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How to Identify Wine Aromas

Do you have a glass of wine in your hand? If not we can wait while you pour yourself a glass of your favorite wine. Now before you drink, what do you smell? Grapes, peppers, flowers, and even a hint of some type of mineral. Turns out those whiffs can help you deconstruct your favorite bottles.

Behind those countless flavors, we sniff is a molecule. It enters your nose, impacts your olfactory receptors, and generates a signal to your brain which tells us things like, “I’m smelling peaches or oranges!”

This is called Olfaction - The action or capacity of smelling; the sense of smell.

These molecules are tiny clusters of carbon atoms generated during grape ripening, alcoholic and malolactic fermentation, and wine aging. We can split aromas into 3 types:

  • Varietal Aromas: Smells associated with the wine variety or blend of varieties.

  • Fermentation Aromas: Flavors associated with microbial respiration (e.g. yeast eating sugars and “off-gassing” aromas)

  • Aging Bouquets: Aromas derived from the breakdown of chemical compounds with time, temperature, and oxygen.

Varietal Wine Aromas (aka “Primary Aromas”)

Sommeliers often refer to varietal aromas as “primary aromas.”

Varietal aromas happen through vine metabolism as grapes mature. We believe they’re created as a survival technique: to make the grapes more attractive for animals to eat and spread seeds around.

For example, the ancient wine variety Moscato Bianco is very high in a compound group called monoterpenes. Because of this, ripe grapes smell extra sweet and floral around harvest.

Primary Wine Aroma Examples

  • Monoterpenes (including linalool, geraniol, and nerol) smells like lychee, rose, and sweet perfume. Commonly found in aromatic wine varieties like Moscato Bianco, Gewürztraminer, and Moschofilero.

  • Methoxypyrazines (there are 4 major compounds) smells like, green pea, earthy, green pepper, or musty green aromas. You can find this in Sauvignon Blanc, Carménère, and Bordeaux varieties. (a natural bug repellent)

  • Sesquiterpenes (including Rotundone and ylangene) smells like black pepper and is commonly associated with Syrah, Grüner Veltliner, and Mourvèdre.

  • Varietal Thiols (such as 3-MHA and 2-MMP) smells like passionfruit, grapefruit, or even roasted meat and black currant. In many red and white wines (need an example? Try a NZ Sauvignon Blanc!)

You can’t perceive certain primary aromas. This is because they’re bonded to other bigger compounds that prevent them from volatilizing (and floating into our noses).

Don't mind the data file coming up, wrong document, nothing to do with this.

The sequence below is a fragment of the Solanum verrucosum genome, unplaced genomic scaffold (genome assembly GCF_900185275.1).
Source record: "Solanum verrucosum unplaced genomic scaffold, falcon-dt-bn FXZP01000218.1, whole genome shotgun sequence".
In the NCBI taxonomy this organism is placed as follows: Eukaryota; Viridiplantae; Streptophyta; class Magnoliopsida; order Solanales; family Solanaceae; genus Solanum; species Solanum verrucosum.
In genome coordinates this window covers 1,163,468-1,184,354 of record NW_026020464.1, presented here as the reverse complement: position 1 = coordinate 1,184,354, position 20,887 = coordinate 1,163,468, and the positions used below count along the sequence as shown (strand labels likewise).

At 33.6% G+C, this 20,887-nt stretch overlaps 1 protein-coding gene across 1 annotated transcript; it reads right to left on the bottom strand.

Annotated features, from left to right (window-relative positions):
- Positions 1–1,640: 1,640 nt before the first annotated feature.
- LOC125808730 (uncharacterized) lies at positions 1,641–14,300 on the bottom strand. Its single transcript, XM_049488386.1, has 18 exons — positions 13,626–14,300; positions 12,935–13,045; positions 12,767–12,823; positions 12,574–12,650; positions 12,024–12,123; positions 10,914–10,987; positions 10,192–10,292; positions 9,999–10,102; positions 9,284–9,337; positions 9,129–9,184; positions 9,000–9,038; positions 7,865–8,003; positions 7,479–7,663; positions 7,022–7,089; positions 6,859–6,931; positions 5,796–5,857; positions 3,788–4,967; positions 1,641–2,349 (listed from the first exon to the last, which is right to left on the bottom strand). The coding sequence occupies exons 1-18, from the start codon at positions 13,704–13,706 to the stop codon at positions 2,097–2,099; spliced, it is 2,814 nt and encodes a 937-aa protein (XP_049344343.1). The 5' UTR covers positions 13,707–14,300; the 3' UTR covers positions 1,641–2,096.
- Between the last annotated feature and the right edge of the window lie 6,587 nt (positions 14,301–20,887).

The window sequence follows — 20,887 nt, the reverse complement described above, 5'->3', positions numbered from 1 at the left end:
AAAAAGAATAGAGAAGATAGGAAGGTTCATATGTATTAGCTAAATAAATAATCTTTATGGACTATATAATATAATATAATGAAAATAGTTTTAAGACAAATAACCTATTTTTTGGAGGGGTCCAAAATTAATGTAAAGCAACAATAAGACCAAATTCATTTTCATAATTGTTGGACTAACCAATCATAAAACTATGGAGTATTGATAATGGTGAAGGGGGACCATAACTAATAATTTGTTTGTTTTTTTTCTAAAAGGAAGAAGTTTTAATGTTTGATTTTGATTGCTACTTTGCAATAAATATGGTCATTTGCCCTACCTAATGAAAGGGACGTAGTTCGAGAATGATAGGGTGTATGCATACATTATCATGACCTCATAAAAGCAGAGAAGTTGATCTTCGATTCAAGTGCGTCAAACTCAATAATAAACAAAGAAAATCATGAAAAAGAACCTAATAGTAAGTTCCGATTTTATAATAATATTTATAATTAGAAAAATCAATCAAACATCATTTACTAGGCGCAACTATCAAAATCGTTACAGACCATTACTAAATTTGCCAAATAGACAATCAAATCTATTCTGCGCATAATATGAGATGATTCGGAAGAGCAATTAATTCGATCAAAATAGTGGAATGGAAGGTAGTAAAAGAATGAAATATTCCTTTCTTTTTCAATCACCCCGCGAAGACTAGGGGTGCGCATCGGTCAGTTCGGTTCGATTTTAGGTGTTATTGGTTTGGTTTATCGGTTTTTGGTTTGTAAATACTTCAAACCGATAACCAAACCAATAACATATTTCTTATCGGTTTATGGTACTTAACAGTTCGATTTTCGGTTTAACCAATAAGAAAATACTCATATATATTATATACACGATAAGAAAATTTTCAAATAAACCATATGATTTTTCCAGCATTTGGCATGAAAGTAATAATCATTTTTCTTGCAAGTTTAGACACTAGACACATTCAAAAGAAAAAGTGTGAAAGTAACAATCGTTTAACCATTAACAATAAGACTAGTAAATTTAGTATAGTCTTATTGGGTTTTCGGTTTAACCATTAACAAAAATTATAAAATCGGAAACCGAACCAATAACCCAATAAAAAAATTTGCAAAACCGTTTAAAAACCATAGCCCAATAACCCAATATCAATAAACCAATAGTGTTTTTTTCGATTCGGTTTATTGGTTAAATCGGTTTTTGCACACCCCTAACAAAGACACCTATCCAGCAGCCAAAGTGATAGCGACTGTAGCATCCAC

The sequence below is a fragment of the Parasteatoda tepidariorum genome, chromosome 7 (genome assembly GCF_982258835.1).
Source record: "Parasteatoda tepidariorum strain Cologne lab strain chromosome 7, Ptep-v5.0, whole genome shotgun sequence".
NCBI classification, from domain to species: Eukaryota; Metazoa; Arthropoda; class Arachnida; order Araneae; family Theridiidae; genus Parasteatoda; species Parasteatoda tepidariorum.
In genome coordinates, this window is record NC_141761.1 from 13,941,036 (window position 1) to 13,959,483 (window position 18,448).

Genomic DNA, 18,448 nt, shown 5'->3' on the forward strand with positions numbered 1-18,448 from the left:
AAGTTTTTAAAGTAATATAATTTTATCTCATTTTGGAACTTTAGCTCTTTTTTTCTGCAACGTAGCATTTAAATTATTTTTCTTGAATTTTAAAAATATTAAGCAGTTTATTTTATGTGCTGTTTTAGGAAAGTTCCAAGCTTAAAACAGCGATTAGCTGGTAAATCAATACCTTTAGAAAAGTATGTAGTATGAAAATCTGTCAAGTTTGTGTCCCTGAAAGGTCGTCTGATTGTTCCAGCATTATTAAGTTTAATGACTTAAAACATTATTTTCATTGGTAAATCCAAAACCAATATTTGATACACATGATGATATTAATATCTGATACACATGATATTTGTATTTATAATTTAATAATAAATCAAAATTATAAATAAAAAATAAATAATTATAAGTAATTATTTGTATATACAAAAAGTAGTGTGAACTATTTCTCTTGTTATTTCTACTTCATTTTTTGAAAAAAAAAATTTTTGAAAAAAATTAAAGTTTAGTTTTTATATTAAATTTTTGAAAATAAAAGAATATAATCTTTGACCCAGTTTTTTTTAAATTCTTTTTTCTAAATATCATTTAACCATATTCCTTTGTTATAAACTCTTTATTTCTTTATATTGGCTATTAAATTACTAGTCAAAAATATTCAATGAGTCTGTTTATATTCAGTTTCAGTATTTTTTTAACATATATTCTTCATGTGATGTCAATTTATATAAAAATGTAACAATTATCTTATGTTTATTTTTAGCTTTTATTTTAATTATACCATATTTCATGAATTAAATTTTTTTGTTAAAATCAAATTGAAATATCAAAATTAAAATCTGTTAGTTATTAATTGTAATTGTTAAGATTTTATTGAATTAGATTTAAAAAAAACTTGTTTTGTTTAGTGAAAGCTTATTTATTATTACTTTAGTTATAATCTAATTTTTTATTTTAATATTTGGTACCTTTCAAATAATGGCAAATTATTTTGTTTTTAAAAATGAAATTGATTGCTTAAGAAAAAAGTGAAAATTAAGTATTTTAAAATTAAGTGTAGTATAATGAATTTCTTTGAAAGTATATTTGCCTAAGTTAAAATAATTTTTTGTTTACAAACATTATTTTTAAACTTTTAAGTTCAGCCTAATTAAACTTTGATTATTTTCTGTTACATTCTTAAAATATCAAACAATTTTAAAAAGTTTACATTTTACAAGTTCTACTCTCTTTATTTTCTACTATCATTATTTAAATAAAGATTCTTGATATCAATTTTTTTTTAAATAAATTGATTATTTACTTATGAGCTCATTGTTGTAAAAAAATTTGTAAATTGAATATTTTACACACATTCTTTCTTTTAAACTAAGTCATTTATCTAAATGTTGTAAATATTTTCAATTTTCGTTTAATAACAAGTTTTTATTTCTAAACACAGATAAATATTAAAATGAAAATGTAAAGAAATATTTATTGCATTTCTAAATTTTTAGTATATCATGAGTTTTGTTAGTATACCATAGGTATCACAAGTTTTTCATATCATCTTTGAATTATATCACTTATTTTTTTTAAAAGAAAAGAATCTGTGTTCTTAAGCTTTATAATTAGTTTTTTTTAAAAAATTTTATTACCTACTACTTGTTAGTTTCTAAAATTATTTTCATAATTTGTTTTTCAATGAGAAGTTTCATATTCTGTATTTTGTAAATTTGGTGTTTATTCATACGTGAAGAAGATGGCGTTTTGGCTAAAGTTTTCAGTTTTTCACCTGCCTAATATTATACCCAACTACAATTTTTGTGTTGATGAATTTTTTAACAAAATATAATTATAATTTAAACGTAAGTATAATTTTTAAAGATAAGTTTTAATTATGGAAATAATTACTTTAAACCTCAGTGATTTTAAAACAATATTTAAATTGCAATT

If you think this is bad, think twice! If all aromas were immediately perceivable the wine would have a very intense aroma for a very short time. Fortunately, hidden aromas release slowly over time. Dr. Moio believes this gives wines longevity and is the secret why Alsatian wines become more aromatic as they age!

Fermentation Wine Aromas

Sommeliers refer to some fermentation aromas as “secondary aromas.”

During alcoholic fermentation, the yeast called Saccharomyces cerevisiae transforms grape sugar into carbon dioxide and ethyl alcohol. But It does much more than just that!

A yeast cell is a tiny chemical lab producing a large variety of molecules including esters. Esters are particularly strong right after the fermentation and can smell vinous and like apple, tropical fruit, or even red berries. (try Beaujolais Nouveau for a study on esters!)

Also, the tiny bacteria that performs malolactic fermentation (which softens acids in wine) puts out buttery, toasting, spicy, and even nutty aromas.

Fermentation Aroma Examples
  • Acetoin and Diacetyl: Malolactic fermentation causes these sweet butter or cream smells (found in both red and white wines).

  • Ethyl Esters (over a dozen unique compounds) Many smell like cooked apple, apple peel, banana, pineapple, or almost rum-like. Sometimes esters combine to create other new flavors.

Aging Wine Bouquets

Sommeliers sometimes refer to aging bouquets as “tertiary aromas.”

Wine aging in tanks, barrels, or bottles causes its own bouquets. There are three mechanisms that make these bouquets: chemical reactions, oxidation, and wood flavors.

Chemical Reactions

Molecules form when chemicals within the wine react with one another to form new ones. For example, alcohols and acids interact to create esters. These chemical reactions happen when the wine is in tank or bottle and protected from ox


When wines age in terracotta tanks or wood they experience micro-oxidation which can produce compounds like acetic aldehydes (acetaldehyde).

For example, wines like Sherry or Madeira, age directly exposed to oxygen and produce flavors like dried fruits, nuts, and caramelized sugar.

Wood Flavors

Wood releases aromatic compounds into the wine. Of course, each species of oak or chestnut used in winemaking imparts different flavors. Also, the geographical origin of the wood and barrel toasting (thermal treatment) also affects flavors.

  • Methyl octalactones and produce woody and coconut aromas.

  • Eugenol smells like cloves or allspice.

  • Vanillin is the same compound in vanilla.

Last Word: Call Them Whatever You Like

There’s a dizzying array of flavors found in wine even though it’s only old grapes. Of course, now we know how the combination of grape, fermentation, and aging

unlock countless flavors.

We hope that this information is helpful and invigorates you to go out and start smelling wines and discovering bold new flavors.

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